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Can someone provide an example of how to use parallel table function in oracle pl/sql. We need to run massive queries for 15 years and combine the result.

  FROM Table(TableFunction(cursor(SELECT * FROM year_table))) what we want effectively. The innermost select will give all the years, and the table function will take each year and run massive query and returns a collection. The problem we have is that all years are being fed to one table function itself, we would rather prefer the table function being called in parallel for each of the year. We tried all sort of partitioning by hash and range and it didn't help.

Also, can we drop the keyword PIPELINED from the function declaration? because we are not performing any transformation and just need the aggregate of the resultset.

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Can you describe what you are trying to achieve and why you think you need a pipeline function? At the moment, it sounds like you need to run one query for each year. – a'r Mar 11 '10 at 15:55
Even if we run one query per year, we need that to happen in parallel for all the year ranges. If there is a better option than using parallel pipelining please suggest. – Prakash Mar 15 '10 at 9:28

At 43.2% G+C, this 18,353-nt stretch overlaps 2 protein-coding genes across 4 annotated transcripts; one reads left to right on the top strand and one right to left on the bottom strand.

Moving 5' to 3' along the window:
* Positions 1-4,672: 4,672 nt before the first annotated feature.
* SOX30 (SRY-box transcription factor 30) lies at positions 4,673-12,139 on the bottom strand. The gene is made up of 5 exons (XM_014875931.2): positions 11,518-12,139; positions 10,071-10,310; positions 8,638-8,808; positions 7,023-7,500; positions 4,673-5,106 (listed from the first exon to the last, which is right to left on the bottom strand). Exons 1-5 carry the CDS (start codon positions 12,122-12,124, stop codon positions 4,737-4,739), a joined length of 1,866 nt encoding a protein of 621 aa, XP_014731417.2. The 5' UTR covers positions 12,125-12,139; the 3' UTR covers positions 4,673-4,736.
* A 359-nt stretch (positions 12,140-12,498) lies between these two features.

There's an excellent write-up here.

There are alternative approaches (eg a 'master' job that cursors through YEAR_TABLE and submits a DBMS_JOB to process each year. Each 'year job' would insert its results into a table.

Once all the spawned jobs are finished, you just pull the results from the table.

PS. I suspect parallel pipelined won't do what you want though. I created a large table with just three rows with a specific value. I then created a parallel pipelined function that just pushed out the SID of the executing process (see below) and the number of rows it processes. I had an SQL that picked out those three rows, and passed that as the the cursor into the function. Mostly the function pushed out two different SIDs (which is what EXPLAIN PLAN told me it picked as the parallelism degree). Sometimes it showed two processes had ed executed, but all three rows were processed by one of those processes.

So it isn't the case that rows will be picked from the cursor and passed to the parallel slaves to be processed, but rather each parallel process will be given a slice of the driving table to deal with. With a small table, it probably wouldn't consider parallel and even if it did, it may just allocate the first 50 rows to the first process etc.

   v_num NUMBER;
   FETCH p_source INTO v_num;
   WHILE p_source%FOUND LOOP
            PIPE ROW(sys_context('USERENV','SID'));
            FETCH p_source INTO v_num;
     PIPE ROW(sys_context('USERENV','SID')||':'||p_source%ROWCOUNT);
   CLOSE p_source;
END test_pp;
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